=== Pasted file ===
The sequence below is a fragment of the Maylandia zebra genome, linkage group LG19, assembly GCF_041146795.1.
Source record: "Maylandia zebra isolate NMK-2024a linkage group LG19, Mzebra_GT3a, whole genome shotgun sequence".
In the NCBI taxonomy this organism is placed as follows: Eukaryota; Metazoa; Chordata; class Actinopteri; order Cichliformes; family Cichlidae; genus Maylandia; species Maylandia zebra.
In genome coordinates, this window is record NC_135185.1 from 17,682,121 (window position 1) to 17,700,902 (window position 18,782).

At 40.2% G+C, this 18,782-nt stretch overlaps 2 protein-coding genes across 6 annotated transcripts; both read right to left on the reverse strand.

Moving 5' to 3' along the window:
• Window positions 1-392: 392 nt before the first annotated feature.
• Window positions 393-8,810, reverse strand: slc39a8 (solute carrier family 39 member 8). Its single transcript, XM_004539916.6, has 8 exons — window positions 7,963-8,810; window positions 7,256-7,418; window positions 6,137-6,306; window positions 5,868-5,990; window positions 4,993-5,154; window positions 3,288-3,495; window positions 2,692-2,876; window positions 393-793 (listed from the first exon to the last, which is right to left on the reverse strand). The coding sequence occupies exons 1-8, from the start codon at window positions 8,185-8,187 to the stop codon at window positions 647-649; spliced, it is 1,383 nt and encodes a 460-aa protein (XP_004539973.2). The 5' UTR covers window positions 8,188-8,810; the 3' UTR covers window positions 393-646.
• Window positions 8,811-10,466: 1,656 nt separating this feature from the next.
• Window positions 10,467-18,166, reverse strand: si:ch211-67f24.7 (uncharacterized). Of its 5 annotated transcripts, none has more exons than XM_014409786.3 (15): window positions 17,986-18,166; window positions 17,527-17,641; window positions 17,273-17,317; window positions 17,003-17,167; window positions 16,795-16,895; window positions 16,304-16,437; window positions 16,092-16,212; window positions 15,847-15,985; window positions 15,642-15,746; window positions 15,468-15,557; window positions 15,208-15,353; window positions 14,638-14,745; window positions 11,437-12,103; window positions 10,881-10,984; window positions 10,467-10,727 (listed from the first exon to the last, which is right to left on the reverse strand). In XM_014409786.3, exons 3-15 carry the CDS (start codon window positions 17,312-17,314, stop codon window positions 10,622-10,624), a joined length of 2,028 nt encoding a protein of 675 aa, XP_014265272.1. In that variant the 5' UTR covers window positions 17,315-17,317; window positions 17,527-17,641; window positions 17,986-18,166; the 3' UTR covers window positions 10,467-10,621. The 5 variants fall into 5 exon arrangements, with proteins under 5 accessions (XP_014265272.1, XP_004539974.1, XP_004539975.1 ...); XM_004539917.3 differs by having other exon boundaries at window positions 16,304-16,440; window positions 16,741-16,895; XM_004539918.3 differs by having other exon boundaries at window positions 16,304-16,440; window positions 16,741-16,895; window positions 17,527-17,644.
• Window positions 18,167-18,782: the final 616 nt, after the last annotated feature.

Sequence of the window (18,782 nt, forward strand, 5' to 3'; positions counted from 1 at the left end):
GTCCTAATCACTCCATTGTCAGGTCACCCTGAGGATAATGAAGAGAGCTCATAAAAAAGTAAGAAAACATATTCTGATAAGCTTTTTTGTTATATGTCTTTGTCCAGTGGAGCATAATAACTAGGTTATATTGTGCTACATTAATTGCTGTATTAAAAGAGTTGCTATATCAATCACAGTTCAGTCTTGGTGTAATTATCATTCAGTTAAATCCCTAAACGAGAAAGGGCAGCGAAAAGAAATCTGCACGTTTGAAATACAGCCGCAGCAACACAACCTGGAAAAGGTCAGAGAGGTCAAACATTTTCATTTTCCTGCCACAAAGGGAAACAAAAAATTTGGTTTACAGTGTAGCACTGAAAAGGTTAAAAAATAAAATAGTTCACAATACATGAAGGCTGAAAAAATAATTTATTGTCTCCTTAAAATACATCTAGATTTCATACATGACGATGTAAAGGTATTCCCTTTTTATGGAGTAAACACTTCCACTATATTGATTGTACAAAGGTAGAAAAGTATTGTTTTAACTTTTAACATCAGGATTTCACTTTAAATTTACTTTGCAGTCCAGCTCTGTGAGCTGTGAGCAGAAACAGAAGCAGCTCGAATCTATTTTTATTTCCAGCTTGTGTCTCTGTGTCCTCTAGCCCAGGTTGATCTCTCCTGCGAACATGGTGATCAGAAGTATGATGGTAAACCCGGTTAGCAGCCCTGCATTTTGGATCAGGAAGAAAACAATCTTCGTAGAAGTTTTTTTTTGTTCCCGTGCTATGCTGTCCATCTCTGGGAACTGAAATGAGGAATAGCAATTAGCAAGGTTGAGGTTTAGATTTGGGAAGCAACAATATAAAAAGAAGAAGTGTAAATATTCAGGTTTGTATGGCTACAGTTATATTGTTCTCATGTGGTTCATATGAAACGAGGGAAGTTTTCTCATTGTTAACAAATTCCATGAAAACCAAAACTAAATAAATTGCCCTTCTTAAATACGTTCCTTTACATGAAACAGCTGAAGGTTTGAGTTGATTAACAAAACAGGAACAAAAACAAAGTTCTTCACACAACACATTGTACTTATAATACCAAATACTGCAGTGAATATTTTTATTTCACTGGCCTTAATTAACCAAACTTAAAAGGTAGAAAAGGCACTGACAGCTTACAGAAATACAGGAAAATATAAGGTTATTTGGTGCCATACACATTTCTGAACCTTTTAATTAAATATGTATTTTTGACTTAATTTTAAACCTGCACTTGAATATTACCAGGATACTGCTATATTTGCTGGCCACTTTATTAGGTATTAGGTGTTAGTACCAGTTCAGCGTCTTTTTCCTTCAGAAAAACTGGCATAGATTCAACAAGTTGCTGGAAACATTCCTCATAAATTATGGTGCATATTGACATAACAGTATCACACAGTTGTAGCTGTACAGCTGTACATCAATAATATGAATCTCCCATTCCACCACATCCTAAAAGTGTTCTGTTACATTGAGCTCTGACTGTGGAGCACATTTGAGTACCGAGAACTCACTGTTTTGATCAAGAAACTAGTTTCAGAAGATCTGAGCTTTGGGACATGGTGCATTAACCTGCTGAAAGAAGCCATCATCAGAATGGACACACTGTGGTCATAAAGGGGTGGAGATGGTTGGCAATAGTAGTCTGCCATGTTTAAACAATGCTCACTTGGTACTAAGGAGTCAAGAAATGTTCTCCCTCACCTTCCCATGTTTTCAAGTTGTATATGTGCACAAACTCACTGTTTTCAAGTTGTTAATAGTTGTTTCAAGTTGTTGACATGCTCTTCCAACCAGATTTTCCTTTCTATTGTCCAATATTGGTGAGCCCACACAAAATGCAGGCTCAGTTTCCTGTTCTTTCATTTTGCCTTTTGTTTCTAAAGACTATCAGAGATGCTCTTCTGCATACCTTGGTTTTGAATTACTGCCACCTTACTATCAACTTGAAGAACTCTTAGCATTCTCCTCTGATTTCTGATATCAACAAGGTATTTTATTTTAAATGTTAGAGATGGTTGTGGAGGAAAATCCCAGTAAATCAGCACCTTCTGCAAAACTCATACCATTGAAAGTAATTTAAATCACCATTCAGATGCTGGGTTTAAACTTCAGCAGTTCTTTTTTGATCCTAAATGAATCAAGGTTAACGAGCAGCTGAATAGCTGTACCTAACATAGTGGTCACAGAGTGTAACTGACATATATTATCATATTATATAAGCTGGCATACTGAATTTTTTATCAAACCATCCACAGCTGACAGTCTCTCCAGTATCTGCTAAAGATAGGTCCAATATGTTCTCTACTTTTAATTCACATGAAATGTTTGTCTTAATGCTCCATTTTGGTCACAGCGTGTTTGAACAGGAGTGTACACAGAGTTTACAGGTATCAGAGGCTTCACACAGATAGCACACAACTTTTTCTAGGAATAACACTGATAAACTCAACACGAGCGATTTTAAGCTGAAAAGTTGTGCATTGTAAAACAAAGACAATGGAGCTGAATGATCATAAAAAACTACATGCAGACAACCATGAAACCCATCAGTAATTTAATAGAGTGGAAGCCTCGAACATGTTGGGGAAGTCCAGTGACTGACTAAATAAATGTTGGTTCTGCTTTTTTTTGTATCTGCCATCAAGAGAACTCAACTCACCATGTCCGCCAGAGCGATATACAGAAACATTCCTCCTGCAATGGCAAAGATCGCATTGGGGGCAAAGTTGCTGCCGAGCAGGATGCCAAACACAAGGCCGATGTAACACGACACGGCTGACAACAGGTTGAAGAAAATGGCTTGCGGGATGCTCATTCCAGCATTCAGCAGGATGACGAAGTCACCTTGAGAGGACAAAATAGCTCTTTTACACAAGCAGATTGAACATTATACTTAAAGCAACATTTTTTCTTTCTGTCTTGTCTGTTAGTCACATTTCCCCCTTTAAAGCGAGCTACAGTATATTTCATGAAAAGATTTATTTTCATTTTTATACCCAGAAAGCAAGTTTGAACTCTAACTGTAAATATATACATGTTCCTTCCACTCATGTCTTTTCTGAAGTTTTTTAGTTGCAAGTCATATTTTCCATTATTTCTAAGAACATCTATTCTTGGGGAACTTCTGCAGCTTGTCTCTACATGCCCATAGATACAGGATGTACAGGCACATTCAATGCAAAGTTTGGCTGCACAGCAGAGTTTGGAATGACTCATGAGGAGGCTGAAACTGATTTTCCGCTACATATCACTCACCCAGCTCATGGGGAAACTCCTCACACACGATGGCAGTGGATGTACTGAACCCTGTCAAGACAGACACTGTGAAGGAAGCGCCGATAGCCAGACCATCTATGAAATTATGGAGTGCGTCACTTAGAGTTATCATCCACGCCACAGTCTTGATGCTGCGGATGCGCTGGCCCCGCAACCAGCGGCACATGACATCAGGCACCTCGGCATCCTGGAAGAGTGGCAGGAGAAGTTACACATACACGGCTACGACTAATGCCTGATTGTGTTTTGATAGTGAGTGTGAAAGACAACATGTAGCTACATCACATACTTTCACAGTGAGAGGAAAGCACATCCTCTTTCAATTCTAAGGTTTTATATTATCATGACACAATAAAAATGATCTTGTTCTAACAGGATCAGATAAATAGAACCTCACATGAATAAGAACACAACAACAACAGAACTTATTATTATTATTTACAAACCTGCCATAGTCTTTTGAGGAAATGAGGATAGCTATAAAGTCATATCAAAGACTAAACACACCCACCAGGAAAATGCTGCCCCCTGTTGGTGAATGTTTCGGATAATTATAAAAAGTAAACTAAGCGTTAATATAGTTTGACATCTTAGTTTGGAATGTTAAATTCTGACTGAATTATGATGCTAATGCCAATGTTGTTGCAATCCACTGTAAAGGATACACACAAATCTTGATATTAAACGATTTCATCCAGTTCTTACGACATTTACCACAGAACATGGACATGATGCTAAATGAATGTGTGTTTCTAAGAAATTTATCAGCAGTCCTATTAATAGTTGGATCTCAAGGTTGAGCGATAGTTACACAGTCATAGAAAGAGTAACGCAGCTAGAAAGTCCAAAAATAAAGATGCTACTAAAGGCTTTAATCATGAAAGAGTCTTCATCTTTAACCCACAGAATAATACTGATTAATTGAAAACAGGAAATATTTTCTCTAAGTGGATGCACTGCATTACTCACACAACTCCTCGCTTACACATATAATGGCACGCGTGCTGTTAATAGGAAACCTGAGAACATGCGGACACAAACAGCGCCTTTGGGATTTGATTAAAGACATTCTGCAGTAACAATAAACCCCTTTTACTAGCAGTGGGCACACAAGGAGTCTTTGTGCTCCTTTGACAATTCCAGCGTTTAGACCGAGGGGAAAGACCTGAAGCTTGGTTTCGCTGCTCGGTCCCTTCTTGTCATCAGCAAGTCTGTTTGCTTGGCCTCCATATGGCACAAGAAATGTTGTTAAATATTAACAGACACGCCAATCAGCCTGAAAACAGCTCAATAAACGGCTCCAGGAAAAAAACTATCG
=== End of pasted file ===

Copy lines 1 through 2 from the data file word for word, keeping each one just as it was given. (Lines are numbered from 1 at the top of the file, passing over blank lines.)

The sequence below is a fragment of the Maylandia zebra genome, linkage group LG19, assembly GCF_041146795.1.
Source record: "Maylandia zebra isolate NMK-2024a linkage group LG19, Mzebra_GT3a, whole genome shotgun sequence".